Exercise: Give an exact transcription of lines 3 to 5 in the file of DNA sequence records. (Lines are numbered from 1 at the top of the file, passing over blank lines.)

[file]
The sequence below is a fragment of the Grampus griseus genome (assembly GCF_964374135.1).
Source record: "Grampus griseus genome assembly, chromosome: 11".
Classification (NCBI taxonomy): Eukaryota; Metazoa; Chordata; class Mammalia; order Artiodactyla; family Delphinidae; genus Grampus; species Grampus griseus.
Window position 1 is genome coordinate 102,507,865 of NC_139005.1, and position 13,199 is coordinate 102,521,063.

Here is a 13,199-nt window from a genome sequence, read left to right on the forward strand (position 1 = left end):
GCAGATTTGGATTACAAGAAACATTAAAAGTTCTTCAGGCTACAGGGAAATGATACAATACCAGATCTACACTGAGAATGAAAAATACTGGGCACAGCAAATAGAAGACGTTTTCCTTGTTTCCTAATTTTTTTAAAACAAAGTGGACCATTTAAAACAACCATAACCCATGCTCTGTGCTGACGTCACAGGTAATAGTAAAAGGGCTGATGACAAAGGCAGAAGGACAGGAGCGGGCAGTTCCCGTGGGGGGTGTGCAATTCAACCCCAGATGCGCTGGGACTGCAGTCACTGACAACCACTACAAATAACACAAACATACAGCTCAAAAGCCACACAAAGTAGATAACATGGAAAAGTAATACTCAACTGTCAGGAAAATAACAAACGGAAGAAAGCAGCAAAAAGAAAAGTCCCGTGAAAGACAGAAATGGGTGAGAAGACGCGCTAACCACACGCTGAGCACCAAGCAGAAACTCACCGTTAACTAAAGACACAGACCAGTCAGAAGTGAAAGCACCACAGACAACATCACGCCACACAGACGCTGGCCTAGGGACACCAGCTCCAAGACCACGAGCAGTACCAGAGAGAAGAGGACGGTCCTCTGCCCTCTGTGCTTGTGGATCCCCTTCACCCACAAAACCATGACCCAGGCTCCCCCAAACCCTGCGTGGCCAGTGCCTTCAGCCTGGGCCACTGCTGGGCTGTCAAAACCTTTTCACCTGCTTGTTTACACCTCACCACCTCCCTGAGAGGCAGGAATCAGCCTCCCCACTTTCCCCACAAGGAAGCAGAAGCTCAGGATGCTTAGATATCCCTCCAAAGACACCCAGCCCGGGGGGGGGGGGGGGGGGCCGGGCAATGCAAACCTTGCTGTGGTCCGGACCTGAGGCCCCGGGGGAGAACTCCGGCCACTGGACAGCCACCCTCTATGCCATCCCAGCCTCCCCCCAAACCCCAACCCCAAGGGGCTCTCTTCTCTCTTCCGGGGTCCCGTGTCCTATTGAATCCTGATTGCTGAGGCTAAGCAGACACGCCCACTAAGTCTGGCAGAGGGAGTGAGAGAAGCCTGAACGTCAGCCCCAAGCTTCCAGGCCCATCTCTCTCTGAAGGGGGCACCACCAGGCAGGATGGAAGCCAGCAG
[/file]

Classification (NCBI taxonomy): Eukaryota; Metazoa; Chordata; class Mammalia; order Artiodactyla; family Delphinidae; genus Grampus; species Grampus griseus.
Window position 1 is genome coordinate 102,507,865 of NC_139005.1, and position 13,199 is coordinate 102,521,063.

Here is a 13,199-nt window from a genome sequence, read left to right on the forward strand (position 1 = left end):